RSPB Media & Communications officer, Melanie Paget, has rounded up the very best in spooky stories from our reserves.
Ghostly goings on at Scottish reserves...
A raven to set the mood (photo: Chris Gomersall)
You might be forgiven for thinking that braving the Scottish weather this October was a scary enough prospect in itself, however it seems that many of the RSPB reserves in South and West Scotland have spooky stories of their own. Do you dare explore them this Halloween?
Crook of Baldoon
The road to Baldoon Mains leads to the ivy-covered ruins of Baldoon Castle. The quiet and deserted ruins are haunted by the ghost of Janet Dalrymple who walks there in the small hours, her white garments splashed with blood.
Janet’s sad tale starts in the middle of the seventeenth century when, as the eldest daughter of Sir James Dalrymple, she was forced to marry David Dunbar, heir of Sir David Dunbar of Baldoon, despite her love for the practically penniless local, Archibald.
Despite her misgivings, the dutiful Janet married David in the kirk of Old Luce, her brothers later swore that her hands were cold as ice on that hot summer day. Was this a case of cold feet (or indeed cold hands)? Or was it something more sinister?
Here the story varies. One account tells that a heartbroken Jane stabs her bridegroom in the bridal chamber and dies insane. In another version, the bridegroom stabs the bride and is found insane, and in the third version, the disappointed lover, Archibald, conceals himself in the bridal chamber, stabs David, and escapes through the window into the garden.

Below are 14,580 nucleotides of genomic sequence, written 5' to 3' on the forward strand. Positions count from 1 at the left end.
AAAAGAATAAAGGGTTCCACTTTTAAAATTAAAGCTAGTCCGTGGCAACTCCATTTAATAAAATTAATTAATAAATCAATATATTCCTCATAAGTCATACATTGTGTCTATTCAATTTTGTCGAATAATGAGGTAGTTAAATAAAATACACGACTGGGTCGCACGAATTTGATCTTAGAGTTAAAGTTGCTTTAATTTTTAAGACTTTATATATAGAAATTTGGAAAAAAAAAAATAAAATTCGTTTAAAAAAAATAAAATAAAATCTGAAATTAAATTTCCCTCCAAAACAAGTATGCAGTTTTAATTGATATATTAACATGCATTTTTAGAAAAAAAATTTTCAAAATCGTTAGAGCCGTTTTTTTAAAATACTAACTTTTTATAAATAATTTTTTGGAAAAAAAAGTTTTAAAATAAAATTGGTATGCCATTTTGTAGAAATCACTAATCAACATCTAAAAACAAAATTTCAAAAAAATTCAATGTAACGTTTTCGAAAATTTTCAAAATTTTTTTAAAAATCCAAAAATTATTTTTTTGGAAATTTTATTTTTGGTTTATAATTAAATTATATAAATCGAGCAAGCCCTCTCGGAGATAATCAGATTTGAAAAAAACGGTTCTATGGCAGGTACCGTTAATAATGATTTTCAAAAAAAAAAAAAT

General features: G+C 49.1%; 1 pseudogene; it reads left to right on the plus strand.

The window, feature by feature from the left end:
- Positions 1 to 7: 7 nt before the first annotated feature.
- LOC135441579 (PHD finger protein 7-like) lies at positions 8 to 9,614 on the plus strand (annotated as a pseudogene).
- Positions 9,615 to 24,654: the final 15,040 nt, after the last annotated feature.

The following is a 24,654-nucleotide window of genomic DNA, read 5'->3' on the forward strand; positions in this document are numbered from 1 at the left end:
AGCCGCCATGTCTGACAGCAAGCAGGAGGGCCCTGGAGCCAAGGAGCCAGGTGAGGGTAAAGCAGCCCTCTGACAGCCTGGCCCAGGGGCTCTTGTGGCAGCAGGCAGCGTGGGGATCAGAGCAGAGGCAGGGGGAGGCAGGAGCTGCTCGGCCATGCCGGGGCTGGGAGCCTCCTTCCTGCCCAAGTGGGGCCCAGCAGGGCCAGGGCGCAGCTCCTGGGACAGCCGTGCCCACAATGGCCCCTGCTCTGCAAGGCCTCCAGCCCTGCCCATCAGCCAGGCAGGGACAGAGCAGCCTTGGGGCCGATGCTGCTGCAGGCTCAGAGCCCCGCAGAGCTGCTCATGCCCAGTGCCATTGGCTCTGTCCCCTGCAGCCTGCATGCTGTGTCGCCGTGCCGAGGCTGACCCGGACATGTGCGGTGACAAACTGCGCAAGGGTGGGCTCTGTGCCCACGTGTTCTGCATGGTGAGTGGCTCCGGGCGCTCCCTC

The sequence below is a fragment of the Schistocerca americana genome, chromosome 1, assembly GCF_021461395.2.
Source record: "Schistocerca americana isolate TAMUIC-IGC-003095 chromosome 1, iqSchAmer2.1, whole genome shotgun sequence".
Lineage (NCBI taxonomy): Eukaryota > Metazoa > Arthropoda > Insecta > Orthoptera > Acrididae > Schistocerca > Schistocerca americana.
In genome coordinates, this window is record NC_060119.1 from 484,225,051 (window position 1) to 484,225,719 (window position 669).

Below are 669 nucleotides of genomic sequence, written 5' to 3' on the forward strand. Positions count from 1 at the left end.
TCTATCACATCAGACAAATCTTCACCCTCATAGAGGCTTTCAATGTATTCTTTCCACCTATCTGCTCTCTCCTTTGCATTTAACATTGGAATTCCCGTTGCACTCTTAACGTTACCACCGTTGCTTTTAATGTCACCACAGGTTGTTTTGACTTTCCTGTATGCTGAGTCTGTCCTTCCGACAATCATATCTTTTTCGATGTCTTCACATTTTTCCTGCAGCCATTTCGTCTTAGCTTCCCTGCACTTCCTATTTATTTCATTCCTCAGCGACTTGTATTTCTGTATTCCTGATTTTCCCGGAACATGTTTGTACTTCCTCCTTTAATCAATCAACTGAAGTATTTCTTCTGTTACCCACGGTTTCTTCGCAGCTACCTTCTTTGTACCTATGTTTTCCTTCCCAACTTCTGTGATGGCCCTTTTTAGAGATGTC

Whatever the facts, Sir Walter Scott immortalised the story in The Bride of Lammermoor and describes how the door of the bridal chamber was broken down after hideous shrieks were heard from within. The rescuers found the bridegroom lying across the threshold, dreadfully wounded and streaming with blood, while the traumatised bride crouched in a chimney corner, her white night-gown splashed with blood, grinning and muttering and quite insane. Jane never recovered and died shortly afterwards, on September 12th, 1669.
Whatever the events of the night, they seem to have left their mark in the area forever and there are some who claim to have seen the sad and awesome ghost of Janet wandering among the quiet ruins, most often on the anniversary of her death.
Kenmure castle, next to part of the Ken-Dee Marshes reserve, is the ancestral seat of the Gordons of Lochinvar. William Gordon, Viscount Kenmure was executed at the Tower of London in 1716 for his part in the 1715 Jacobite Rebellion and ever since the castle is reputed to be haunted by a headless piper. Weather the eerie sounds passersby have heard is the gruesome headless piper or water rails calling at night is up for debate.
The Oronsay Farmhouse is reportedly haunted by the figure of a woman walking along the top corridor of the house passing through what was once a doorway, but which is now blocked off. Many people, some of whom refuse to stay there, feel uncomfortable in the higher rooms.
The shade of Angus haunts Mhoinemhor at Gruinart, on Islay. Angus was a man devoured, possibly whilst alive, by rats. Angus’ haunting cries can still be heard in the quiet of the night when conditions are right – some people think they are curlew and spotted crake, but we know better!